Though you might not know it since the Denver Art Museum displays so little of the collection at one time, the DAM has a wealth of architecture, design and graphics articles. Among the 12,000 objects are some dating back to the Middle Ages, but it's modernism from the second half of the twentieth century that’s the department’s greatest strength.
Recently, though, a hoard of somewhat older material came in as a single gift: a collection of over 200 pieces of Ruskin Pottery made between 1898 and 1933, put together over several decades by Carl Patterson, the conservator emeritus at the Denver Art Museum who purchased much of it in England.
Now department curator Darrin Alfred, with help from curatorial assistant Kati Woock, has brought out some eighty examples from the Patterson gift in order to conjure up the intimate exhibit, Artistry and Craftsmanship: Ruskin Pottery, Enamels and Buttons. The show has been installed in a lineup of four display cases in the small gallery just off the elevator lobby on the second floor of the Ponti tower.
The name Ruskin Pottery — especially in the context of the English Arts and Crafts movement — is a little misleading, as it suggests the involvement of John Ruskin, the noted nineteenth-century art and social critic. Although the ceramics factory was named in honor of him, Ruskin himself had nothing to do with the operation. Instead, it was founded by Edward Richardson Taylor, who had been an art administrator, and his son, William Howson Taylor, who had studied at the Birmingham School of Art, and who ran the pottery.
Ruskin employed both classic Western forms like footed bowls and baluster vases, as well as traditional Chinese shapes like lidded ginger jars. These forms are handsome but not ground-breaking; it was the glazes that cover them by which Ruskin Pottery gained its fame and significance. Some of the glazes are Chinoiserie, including the high-fire flambé which is regarded as William’s greatest achievement since it’s a difficult and sometime unpredictable process involving reduction firing. In addition to a nice grouping of flambé objects, curator Alfred has put out examples of the firm’s three other noteworthy glazes: luster, crystalline matte and the first one that William developed, launching the business, soufflé. All of the glazes are marvelous, with some of the colors toned up to the max, outrageously bright.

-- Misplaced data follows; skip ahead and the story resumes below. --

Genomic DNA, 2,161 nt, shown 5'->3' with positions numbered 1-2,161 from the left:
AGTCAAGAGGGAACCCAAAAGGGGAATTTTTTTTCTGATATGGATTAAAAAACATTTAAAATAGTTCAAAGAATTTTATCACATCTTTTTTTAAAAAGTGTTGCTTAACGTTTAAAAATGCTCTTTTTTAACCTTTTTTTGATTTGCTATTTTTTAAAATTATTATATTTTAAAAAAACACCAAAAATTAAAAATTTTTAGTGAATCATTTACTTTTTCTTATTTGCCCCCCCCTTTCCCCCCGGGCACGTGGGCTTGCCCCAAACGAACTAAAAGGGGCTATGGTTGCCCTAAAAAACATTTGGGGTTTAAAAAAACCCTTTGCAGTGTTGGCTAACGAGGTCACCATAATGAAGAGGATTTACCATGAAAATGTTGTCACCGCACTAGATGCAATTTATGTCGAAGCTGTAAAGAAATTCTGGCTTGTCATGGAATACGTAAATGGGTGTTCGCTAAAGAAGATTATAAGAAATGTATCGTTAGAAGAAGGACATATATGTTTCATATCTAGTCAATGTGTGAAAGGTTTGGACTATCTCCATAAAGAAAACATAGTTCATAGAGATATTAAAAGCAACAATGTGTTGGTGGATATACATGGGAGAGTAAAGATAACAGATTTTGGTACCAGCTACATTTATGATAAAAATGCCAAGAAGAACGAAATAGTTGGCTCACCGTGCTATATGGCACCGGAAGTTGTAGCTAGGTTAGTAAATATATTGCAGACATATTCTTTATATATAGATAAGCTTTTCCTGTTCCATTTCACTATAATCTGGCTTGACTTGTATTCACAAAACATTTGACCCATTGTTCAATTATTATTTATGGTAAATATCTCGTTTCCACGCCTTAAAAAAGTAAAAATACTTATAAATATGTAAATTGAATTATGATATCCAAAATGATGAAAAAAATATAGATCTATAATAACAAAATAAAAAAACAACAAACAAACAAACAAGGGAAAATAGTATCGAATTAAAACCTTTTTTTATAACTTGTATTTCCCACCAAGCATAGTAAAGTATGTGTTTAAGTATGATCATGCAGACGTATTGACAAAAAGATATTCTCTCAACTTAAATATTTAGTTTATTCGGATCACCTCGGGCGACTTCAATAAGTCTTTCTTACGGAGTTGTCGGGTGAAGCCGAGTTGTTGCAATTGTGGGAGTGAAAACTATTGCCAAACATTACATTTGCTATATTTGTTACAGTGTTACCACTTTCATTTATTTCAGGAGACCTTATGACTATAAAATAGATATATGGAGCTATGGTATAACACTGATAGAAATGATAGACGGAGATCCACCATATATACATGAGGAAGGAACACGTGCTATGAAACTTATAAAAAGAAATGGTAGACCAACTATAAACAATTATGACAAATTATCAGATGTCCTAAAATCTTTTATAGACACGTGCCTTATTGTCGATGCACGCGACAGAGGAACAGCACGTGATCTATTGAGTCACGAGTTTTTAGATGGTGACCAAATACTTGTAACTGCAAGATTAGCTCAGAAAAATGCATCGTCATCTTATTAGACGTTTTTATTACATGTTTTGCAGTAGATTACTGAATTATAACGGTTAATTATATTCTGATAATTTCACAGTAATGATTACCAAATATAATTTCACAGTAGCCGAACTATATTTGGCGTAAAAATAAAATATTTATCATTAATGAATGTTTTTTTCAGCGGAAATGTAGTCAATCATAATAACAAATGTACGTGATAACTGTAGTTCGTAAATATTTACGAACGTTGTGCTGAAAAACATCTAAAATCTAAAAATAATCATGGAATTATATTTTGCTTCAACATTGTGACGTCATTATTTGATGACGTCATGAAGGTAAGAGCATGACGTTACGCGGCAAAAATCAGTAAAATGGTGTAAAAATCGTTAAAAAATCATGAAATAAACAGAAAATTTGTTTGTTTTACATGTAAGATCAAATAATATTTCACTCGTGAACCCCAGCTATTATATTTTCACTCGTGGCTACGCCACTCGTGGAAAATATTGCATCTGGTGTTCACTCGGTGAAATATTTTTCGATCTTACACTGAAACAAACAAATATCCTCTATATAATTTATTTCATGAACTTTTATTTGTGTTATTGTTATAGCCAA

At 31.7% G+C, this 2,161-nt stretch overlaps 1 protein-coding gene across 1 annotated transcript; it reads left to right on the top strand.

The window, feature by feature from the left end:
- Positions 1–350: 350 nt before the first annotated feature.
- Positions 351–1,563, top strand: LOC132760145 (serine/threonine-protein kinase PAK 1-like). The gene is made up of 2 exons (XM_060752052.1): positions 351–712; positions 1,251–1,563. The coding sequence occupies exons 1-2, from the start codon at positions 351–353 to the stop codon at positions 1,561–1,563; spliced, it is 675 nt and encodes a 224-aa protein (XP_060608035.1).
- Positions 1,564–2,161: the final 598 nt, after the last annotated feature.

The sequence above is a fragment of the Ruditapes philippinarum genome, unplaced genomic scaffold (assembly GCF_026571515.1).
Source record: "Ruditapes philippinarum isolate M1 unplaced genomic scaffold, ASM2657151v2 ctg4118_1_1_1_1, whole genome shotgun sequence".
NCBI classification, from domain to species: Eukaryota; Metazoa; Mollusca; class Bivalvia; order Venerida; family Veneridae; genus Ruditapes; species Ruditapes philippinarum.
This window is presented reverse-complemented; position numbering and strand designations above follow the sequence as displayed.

When William closed the pottery in 1933, he destroyed the glaze recipes he had developed over his lifetime so that no one else could use them. If he didn't, he feared, someone might later use his glazes to cover cheap, mass-produced pottery — precisely the kind of thing that, along with the Great Depression, led to the demise of Ruskin Pottery and other art potters in Europe and America around that same time.
With this gift the DAM got an instant survey of Ruskin Pottery. Patterson, who gave up the collection as he downsizes, is still looking for the rarest and finest pieces that may remain out on the market, in hopes of also acquiring them and donating them to the museum.
Aside from these works and a handful of others, the DAM does not have a proper collection of pottery. Alfred says he hopes this gift may inspire others to donate related pieces.
Artistry and Craftsmanship: Ruskin Pottery, Enamels and Buttons is set for a long run; it closes on May 7, 2017, at the Denver Art Museum, 100 West 14th Avenue Parkway. Call 720-865-5000 or go to denverartmuseum.org for more information.
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